The other books are easier to read. The Fortress of Solitude chooses to be a big book, and the downside is that it has some big flaws. There are overwritten, imprecise moments when Dylan’s childish wisdoms slip into adult writerliness and Lethem’s Inner Essayist peeks out. One Fray reader commented on a certain “gauzy nostalgia”; I didn’t have this problem. But the point of view in the first half wobbles in and out of a near-omniscience, extrapolating, explaining, as has become fashionable in recent big American novels: “Gaze long enough into Dean Street and Dean Street will gaze into you,” we’re told, in the midst of a beautiful passage about boyish “conjured solitude.” Is this interruption important? Is it crucial to allude to Nietzsche here, or is it, as another Frayster asked, “Pomo noodling?”
But the dazzling parts are real: Especially when Lethem is expertly sketching out unspoken social architecture. Take the introduction of Robert Woolfolk, a tall, older boy who becomes Dylan’s nemesis, and whose menacing brand of blackness first makes Dylan want to be “invisible”:
One day he was there on the stoop of the abandoned house, another day he sat on Henry’s low wall and looked at the girls. Then he got into a game [of skully] or two, though he wasn’t really a game player. He was taller than Henry and could fling a ball as far but there was something disorganizing in him as a presence that broke games apart, some slangy way of moving his arms and head.
This isn’t just about Brooklyn; it’s about childhood and invisible alliances—universal stuff. Lethem’s trying to write about a boy feeling out the edges of consciousness, by learning a language that belongs to the world outside his home, where we usually learn language. “Outside” is loaded word: a place of statelessness and of rogue freedom.
So for me the great question is: Why does Lethem leave this world? Why did he divide the book in two, essentially? The first section could be a book on its own. The second half lacks its originality. It leaps to 1999 and shifts to the first person—Dylan lives in Berkeley; he’s a 35-year-old music critic. There’s the psychosexual relationship (with a light-skinned black woman), the ennui, the unrealized ambitions. Did you like this Dylan? I found him less compelling without the anchoring puzzle of the street to offset his isolation.
The second section covers, often with ease, a huge amount of territory—Dylan’s brief tenure as an undergraduate at Camden College, a Northeastern liberal arts school (the name is borrowed from Brett Easton Ellis); a comic book conference, where Dylan’s father, Abraham, is being honored (having taken up illustration as a way of making some money); Mingus’ misadventures in prison. I like some of the Camden material—there’s an amazing scene when a drunk girl jokingly asks Dylan to show her what a “yoking” is, and is thrown by the aggression of it. But it’s not till Dylan finally returns to Brooklyn, searching for Mingus, that the book picks up again and pulls us back in its wake. Mingus is, as you said, the love object. The girlfriend, Abigail, is a habit that Dylan is going to break. Mingus is the unshakable obsession. As a child, Dylan wanted “to merge” with Mingus by spraying the same graffiti tag, hoping to lose his whiteness and become part of “a team, a united front.” Theirs wasn’t just a homoerotic youthful bond but a physical one; they become sexually involved at one point.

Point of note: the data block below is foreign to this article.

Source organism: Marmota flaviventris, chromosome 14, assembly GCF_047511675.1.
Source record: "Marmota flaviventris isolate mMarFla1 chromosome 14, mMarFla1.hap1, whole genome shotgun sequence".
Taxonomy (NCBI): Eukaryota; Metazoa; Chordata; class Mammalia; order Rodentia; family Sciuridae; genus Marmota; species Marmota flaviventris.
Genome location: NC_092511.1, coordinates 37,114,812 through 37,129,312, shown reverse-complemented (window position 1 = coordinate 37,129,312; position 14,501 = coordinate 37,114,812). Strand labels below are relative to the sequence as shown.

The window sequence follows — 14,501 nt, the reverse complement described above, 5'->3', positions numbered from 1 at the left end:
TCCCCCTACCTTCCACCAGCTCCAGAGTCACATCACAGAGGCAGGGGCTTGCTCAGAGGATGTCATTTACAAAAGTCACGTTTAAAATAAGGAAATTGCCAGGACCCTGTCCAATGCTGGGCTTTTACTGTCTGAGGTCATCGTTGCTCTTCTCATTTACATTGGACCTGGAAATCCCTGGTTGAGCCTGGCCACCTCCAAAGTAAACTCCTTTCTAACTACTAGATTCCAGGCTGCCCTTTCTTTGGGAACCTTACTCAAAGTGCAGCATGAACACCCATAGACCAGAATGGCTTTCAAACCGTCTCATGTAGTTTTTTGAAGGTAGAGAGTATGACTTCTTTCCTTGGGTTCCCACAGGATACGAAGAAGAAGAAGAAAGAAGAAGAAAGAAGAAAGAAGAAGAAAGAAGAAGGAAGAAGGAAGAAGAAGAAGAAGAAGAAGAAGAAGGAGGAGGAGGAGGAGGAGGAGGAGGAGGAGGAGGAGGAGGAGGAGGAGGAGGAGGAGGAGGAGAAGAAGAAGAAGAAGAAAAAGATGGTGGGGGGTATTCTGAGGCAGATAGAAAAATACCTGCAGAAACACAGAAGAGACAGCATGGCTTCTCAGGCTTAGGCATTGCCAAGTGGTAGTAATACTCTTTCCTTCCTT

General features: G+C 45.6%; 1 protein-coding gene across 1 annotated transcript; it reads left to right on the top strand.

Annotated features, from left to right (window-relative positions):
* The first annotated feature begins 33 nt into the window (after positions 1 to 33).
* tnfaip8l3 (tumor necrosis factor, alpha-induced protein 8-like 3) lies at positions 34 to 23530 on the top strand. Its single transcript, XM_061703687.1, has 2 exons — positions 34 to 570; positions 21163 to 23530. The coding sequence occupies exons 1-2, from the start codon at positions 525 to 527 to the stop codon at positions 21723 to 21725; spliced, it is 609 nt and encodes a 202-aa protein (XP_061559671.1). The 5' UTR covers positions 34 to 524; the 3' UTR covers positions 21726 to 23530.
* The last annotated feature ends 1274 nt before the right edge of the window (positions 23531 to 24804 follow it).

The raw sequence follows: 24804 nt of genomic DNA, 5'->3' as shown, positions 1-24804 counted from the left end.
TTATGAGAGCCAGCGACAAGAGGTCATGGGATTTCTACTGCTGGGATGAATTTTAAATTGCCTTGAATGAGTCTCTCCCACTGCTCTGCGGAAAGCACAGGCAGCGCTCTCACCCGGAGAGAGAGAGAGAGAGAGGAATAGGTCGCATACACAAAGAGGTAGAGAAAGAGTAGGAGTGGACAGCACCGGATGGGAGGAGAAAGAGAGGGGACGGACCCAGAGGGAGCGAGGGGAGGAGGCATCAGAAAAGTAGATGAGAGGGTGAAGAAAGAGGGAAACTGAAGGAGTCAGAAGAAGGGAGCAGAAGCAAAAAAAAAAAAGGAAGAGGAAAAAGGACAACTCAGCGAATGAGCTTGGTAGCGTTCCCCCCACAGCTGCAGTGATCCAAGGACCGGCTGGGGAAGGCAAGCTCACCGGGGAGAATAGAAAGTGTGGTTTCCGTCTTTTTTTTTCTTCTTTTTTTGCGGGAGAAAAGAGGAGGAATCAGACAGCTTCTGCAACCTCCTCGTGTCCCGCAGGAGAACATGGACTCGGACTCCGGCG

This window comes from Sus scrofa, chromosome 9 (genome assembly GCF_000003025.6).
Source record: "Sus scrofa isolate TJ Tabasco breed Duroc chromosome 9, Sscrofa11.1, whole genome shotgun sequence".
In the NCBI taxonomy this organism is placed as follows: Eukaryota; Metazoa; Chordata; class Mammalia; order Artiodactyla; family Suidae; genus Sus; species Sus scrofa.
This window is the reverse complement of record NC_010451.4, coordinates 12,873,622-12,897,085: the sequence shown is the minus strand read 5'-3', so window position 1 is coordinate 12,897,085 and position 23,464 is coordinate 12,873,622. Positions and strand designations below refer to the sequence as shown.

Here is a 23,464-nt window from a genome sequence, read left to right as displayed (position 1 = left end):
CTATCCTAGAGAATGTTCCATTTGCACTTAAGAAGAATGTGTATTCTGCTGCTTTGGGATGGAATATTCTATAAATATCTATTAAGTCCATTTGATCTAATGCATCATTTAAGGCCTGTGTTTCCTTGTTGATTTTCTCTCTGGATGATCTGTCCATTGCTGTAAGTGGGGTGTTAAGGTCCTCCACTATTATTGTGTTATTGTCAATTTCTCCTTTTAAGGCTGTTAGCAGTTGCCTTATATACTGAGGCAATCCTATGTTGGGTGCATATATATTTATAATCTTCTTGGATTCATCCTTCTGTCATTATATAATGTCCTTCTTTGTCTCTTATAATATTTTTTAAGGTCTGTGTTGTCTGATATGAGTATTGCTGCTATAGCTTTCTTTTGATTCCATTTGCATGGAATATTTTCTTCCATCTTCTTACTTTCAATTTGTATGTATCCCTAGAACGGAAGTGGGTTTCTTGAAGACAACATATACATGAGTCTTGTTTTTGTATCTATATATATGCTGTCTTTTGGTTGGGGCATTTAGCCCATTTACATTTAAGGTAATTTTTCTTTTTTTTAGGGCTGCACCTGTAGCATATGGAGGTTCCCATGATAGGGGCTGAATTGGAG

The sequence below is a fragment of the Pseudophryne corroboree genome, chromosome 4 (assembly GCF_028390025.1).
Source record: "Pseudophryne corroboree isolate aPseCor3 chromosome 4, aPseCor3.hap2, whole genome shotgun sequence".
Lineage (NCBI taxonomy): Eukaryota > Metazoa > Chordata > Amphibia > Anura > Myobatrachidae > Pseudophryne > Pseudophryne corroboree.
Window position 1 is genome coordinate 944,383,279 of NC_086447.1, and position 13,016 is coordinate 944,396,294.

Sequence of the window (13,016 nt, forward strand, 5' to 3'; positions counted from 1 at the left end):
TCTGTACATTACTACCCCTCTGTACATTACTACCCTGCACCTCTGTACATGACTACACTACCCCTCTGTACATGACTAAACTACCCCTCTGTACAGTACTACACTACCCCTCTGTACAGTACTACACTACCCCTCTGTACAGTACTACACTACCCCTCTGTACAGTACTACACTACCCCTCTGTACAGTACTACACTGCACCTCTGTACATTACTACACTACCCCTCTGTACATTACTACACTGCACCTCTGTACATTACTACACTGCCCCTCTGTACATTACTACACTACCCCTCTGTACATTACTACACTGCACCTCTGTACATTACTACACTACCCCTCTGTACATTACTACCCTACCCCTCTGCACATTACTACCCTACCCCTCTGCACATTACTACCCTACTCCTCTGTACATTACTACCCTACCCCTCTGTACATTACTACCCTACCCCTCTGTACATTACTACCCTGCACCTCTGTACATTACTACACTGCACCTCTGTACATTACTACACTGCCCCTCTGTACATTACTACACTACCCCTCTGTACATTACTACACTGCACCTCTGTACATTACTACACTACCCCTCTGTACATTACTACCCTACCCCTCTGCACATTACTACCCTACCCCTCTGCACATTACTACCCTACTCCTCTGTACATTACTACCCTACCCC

In other words, the second section is about guilt: How could I, Dylan, have left Mingus behind? (And on the other hand, How could I, Dylan, not have left Mingus behind?) Dylan is now among people who are, in some way, “like” him—they listen to the same music, read the same books, share, more often than not, his skin color—but he’s haunted by a past that “overwhelms” him, literally swallows up his sense of self. And he can’t escape it. He wants to make amends for the fact that he makes a living as a connoisseur of black culture, writing liner notes for Mingus’ dad’s album, and pitching movies in L.A. about black singers not getting their due (a funny scene). Mingus, on the other hand, is a crack addict. He has been in and out of prison for years, ever since shooting and killing his grandfather in an incident that Dylan witnesses at the end of the first section.
The guilt, I think, isn’t just about Dylan’s sense that he failed Mingus. It also rises out of the fact that it was his mother Rachel who wanted him to find a life beyond the boundaries of race. The dream of integration was hers; she sent him to public school and bragged that he was one of three white boys there. Was this fair, a Slate editor asked? Was Rachel’s hope that Dylan be beyond race an unfair one—given that there were frustrated Robert Woolfolks down the block, all too happy to take advantage of Dylan’s situation? Does the pressure of Dylan’s impossible desire for things to be different give rise to Aeroman, his superhero alter ego? The magic realism strand involving Aeroman is weird and hard to adjust to, but I think it’s crucial: What is real, Lethem seems to be saying, is our sense of wish. Dylan’s sometime wish to be black, or to be invisible, or to be something other than who he is, is who he is. This is most persuasively rendered in the first half of the book.
You said that the material about race was the gutsiest thing here. I agree. What, for example, did you think of risky mini-narrative about Mingus’ life in prison? Finally, since you’re a music critic, what did you think of the role of music—hip-hop, punk—in the book?